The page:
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What happens when you let employees pick how much they want to be paid? This company decided to find out. – Tech – Pulselive.co.ke

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  • Smarkets, a betting startup based in London, lets employees pick how much they want to get paid.
  • The system works through social consensus, and each employee’s salary information is published in the company’s internal wiki.
  • There are pros and cons to the process, but ultimately it works, Smarkets CEO Jason Trost said.

“It’s not as cool as it sounds,” said Jason Trost, CEO of the London-based betting company Smarkets, when asked about his company’s unusual policy of letting employees pick how much they’d like to be paid.

“It’s a crazy process,” he said. “But it does work.”

It was about three years ago that Trost introduced a system at Smarkets for employees to pick their own salaries. The inspiration came largely from what he describes as a companywide pursuit of greater transparency.

“I think this is the fairest system,” he said. “It gives people a rightful sense that they are more in control of their job, more in control of their position.”

At Smarkets, employee salaries aren’t the result of conversations with upper management — instead, each person picks how much they’d like to be paid, then their colleagues vote on whether they think they’re worth it. Each employee’s salary is published within an internal wiki, and they’re invited to renegotiate their worth twice a year. (Smarkets originally reviewed salaries once a month, but Trost said that process turned out to be “way too disruptive.”)


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(Smarkets)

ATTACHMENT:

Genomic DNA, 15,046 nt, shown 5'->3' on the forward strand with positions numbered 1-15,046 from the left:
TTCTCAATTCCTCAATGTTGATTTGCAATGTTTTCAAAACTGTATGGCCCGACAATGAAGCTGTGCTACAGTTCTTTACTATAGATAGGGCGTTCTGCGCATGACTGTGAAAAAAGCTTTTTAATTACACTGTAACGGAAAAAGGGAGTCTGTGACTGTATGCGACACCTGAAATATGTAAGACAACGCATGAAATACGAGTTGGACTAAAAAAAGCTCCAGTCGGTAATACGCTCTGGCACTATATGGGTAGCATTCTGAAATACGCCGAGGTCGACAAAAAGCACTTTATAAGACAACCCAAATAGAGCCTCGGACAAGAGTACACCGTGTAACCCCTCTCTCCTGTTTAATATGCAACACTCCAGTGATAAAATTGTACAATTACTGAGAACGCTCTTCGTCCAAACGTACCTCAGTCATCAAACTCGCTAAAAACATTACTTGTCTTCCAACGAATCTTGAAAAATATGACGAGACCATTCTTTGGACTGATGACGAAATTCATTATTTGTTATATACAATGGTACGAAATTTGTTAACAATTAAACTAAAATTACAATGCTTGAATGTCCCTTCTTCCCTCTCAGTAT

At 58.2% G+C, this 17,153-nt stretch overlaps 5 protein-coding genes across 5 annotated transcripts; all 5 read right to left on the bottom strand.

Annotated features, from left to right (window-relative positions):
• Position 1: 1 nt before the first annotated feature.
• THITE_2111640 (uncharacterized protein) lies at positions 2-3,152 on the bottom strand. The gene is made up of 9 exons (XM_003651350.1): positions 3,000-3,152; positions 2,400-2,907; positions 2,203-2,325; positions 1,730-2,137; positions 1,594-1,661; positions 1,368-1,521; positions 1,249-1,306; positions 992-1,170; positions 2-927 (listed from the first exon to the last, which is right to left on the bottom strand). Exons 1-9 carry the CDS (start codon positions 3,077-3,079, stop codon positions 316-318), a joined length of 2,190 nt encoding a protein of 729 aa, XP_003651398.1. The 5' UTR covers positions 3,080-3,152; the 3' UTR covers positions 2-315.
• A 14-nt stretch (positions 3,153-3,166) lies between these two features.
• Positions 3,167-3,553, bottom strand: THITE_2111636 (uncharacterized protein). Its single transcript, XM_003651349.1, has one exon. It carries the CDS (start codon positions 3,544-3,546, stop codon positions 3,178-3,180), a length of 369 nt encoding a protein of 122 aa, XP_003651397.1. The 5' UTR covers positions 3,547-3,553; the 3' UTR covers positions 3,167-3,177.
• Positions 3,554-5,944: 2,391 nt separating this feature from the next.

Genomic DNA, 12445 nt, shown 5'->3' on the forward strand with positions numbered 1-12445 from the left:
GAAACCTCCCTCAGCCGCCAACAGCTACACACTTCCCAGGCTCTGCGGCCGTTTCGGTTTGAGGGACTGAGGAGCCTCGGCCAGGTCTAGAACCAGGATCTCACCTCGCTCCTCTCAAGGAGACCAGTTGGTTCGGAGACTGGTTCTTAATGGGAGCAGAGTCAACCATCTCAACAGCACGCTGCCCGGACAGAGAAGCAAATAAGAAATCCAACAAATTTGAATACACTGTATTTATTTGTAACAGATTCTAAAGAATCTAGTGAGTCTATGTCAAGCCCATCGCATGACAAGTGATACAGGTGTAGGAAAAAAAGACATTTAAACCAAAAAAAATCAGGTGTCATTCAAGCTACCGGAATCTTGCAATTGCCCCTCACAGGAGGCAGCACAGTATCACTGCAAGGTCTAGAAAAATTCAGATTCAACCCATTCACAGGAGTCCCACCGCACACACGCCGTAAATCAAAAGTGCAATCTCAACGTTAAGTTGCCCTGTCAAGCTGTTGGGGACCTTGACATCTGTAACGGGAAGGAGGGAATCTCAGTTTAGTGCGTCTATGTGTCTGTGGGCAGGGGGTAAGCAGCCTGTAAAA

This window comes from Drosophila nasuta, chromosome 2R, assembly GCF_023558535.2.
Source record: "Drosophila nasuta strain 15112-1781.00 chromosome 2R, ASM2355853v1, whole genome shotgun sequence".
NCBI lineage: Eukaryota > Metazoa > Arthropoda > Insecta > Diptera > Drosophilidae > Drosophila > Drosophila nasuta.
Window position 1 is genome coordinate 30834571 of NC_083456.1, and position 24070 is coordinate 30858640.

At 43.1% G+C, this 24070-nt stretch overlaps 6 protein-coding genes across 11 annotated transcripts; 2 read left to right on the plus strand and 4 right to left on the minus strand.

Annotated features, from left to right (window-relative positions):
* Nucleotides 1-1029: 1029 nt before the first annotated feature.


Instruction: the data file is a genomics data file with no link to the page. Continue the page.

If you ask for an amount substantially more than what your colleagues make, you might face your peers’ disapproval.

“People scrutinize what you ask for within an internal court,” Trost said. “Some people will think it’s about right, and some people will say that it’s too high or too low. Usually, they say it’s too high. And then they get negative and positive feedback.”

While employees can’t veto someone else’s salary entirely, they can attempt to block it. The system works largely on social consensus — if you take issue with how much someone else is getting paid, you’ll have to confront them about it directly.

Angeline Mulet-Marquis, a French engineer who has worked out of Smarkets’ UK office for four years, said the process had triggered hard conversations among employees. But ultimately, she said, the system created a healthier environment.

After all, employees will talk about salary discrepancies whether the information is public or not.

“The public salary makes it much healthier,” she said, pointing to “the fact that we know what everyone gets paid and that there isn’t that much inequality in how people are paid.”